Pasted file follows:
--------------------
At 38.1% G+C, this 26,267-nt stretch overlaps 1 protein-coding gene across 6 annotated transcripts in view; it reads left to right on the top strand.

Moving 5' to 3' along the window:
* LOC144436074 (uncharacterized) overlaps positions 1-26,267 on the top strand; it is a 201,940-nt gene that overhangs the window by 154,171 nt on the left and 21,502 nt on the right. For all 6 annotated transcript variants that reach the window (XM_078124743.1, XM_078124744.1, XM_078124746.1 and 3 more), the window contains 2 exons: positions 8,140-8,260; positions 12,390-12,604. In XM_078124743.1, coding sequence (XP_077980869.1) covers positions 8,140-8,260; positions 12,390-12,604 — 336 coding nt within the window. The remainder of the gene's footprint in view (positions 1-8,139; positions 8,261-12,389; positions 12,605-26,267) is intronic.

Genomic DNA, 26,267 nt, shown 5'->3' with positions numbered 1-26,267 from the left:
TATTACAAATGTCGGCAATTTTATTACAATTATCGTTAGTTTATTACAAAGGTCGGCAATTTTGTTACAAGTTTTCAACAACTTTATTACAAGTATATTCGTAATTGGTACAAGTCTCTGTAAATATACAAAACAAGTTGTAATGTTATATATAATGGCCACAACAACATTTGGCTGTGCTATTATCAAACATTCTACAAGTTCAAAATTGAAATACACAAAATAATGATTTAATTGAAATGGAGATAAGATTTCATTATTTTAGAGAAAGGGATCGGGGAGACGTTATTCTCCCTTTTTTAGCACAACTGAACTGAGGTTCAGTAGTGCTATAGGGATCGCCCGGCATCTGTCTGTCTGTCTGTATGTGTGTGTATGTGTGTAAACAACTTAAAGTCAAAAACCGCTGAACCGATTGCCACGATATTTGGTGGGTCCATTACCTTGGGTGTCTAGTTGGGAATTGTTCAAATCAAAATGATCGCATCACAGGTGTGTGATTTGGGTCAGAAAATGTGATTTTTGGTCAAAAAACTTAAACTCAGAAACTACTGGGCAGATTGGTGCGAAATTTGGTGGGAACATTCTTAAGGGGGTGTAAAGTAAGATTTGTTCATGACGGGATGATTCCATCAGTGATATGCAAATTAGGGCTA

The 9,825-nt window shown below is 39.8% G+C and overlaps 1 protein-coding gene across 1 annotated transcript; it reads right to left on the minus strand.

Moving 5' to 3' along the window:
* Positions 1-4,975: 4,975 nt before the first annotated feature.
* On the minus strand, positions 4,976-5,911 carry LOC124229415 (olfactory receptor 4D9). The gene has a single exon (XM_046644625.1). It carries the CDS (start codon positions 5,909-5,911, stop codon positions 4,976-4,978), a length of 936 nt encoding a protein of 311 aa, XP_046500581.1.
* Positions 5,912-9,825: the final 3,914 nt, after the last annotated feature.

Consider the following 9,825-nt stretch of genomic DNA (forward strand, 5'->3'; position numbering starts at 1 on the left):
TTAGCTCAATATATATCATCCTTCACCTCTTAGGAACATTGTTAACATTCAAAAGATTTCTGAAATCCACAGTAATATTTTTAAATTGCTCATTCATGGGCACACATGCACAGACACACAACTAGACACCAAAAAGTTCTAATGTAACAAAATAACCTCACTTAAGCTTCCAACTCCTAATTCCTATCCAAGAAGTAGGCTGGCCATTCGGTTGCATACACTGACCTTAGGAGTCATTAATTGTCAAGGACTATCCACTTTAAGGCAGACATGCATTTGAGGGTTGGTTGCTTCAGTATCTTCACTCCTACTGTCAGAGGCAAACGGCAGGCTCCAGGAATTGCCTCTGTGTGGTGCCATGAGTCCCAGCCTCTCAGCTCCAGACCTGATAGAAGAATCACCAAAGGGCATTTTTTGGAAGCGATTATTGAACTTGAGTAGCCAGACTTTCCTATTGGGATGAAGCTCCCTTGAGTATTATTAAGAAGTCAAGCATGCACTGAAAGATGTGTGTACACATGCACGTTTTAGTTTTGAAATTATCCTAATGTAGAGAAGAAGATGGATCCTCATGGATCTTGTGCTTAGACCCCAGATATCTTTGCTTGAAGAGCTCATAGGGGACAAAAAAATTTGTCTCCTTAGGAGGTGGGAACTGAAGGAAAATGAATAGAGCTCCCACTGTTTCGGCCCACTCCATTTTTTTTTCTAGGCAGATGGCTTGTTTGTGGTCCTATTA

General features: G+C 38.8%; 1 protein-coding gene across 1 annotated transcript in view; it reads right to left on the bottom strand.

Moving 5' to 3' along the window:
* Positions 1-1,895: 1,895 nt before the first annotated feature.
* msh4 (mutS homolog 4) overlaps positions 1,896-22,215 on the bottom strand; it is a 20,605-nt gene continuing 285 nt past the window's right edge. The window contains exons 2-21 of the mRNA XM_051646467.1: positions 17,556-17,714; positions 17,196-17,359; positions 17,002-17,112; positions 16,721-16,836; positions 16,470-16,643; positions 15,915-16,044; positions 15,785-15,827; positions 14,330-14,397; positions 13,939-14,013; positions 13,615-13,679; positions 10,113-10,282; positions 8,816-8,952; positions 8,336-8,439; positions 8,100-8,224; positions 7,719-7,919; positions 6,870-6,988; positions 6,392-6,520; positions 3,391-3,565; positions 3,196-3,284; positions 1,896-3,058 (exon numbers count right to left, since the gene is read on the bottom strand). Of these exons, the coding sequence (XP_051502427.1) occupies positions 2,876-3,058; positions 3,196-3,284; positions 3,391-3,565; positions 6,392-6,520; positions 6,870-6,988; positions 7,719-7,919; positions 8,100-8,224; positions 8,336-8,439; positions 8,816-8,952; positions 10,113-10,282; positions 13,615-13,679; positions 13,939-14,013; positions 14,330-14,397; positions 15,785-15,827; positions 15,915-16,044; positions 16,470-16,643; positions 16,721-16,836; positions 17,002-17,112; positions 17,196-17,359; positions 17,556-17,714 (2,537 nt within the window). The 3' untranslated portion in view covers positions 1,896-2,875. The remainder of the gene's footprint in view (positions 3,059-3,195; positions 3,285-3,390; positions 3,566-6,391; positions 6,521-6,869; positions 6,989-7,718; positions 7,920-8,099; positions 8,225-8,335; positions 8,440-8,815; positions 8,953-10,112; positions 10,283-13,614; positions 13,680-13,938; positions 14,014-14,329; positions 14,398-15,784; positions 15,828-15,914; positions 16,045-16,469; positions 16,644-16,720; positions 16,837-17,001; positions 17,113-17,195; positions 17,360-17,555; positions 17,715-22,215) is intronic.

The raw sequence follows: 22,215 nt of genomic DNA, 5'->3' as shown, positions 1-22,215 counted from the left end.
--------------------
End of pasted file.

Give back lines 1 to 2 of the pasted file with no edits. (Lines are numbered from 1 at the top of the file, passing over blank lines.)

At 38.1% G+C, this 26,267-nt stretch overlaps 1 protein-coding gene across 6 annotated transcripts in view; it reads left to right on the top strand.

Moving 5' to 3' along the window: